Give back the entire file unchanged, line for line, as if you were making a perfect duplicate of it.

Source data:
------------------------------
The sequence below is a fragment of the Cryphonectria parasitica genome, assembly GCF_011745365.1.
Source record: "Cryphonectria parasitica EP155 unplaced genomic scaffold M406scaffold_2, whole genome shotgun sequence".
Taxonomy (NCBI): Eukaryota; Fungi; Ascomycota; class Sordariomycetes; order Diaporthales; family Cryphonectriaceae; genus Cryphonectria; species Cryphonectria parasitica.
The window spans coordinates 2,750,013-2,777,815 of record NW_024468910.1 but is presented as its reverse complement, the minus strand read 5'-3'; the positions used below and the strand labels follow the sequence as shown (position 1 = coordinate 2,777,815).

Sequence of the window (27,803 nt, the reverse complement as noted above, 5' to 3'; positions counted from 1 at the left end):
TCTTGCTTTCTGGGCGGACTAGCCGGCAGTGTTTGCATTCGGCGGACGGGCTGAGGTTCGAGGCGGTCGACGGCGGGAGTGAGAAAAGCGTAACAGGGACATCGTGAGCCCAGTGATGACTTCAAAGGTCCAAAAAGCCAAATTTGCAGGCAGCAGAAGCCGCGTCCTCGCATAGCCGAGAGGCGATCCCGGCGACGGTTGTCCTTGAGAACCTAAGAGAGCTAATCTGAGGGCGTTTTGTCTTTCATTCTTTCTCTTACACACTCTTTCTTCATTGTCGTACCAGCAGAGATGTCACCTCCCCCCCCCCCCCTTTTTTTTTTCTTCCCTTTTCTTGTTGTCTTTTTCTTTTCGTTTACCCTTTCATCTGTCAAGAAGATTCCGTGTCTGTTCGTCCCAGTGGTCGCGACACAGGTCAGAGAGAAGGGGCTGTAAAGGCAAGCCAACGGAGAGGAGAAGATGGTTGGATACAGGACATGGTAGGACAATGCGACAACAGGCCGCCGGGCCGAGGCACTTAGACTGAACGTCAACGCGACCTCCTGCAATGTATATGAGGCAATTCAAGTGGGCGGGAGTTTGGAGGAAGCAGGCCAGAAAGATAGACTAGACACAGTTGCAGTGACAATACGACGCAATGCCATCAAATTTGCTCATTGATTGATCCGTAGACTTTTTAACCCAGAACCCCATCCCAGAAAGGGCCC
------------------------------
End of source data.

The sequence below is a fragment of the Cryphonectria parasitica genome, assembly GCF_011745365.1.
Source record: "Cryphonectria parasitica EP155 unplaced genomic scaffold M406scaffold_2, whole genome shotgun sequence".
Taxonomy (NCBI): Eukaryota; Fungi; Ascomycota; class Sordariomycetes; order Diaporthales; family Cryphonectriaceae; genus Cryphonectria; species Cryphonectria parasitica.
The window spans coordinates 2,750,013-2,777,815 of record NW_024468910.1 but is presented as its reverse complement, the minus strand read 5'-3'; the positions used below and the strand labels follow the sequence as shown (position 1 = coordinate 2,777,815).

Sequence of the window (27,803 nt, the reverse complement as noted above, 5' to 3'; positions counted from 1 at the left end):
TCTTGCTTTCTGGGCGGACTAGCCGGCAGTGTTTGCATTCGGCGGACGGGCTGAGGTTCGAGGCGGTCGACGGCGGGAGTGAGAAAAGCGTAACAGGGACATCGTGAGCCCAGTGATGACTTCAAAGGTCCAAAAAGCCAAATTTGCAGGCAGCAGAAGCCGCGTCCTCGCATAGCCGAGAGGCGATCCCGGCGACGGTTGTCCTTGAGAACCTAAGAGAGCTAATCTGAGGGCGTTTTGTCTTTCATTCTTTCTCTTACACACTCTTTCTTCATTGTCGTACCAGCAGAGATGTCACCTCCCCCCCCCCCCCTTTTTTTTTTCTTCCCTTTTCTTGTTGTCTTTTTCTTTTCGTTTACCCTTTCATCTGTCAAGAAGATTCCGTGTCTGTTCGTCCCAGTGGTCGCGACACAGGTCAGAGAGAAGGGGCTGTAAAGGCAAGCCAACGGAGAGGAGAAGATGGTTGGATACAGGACATGGTAGGACAATGCGACAACAGGCCGCCGGGCCGAGGCACTTAGACTGAACGTCAACGCGACCTCCTGCAATGTATATGAGGCAATTCAAGTGGGCGGGAGTTTGGAGGAAGCAGGCCAGAAAGATAGACTAGACACAGTTGCAGTGACAATACGACGCAATGCCATCAAATTTGCTCATTGATTGATCCGTAGACTTTTTAACCCAGAACCCCATCCCAGAAAGGGCCC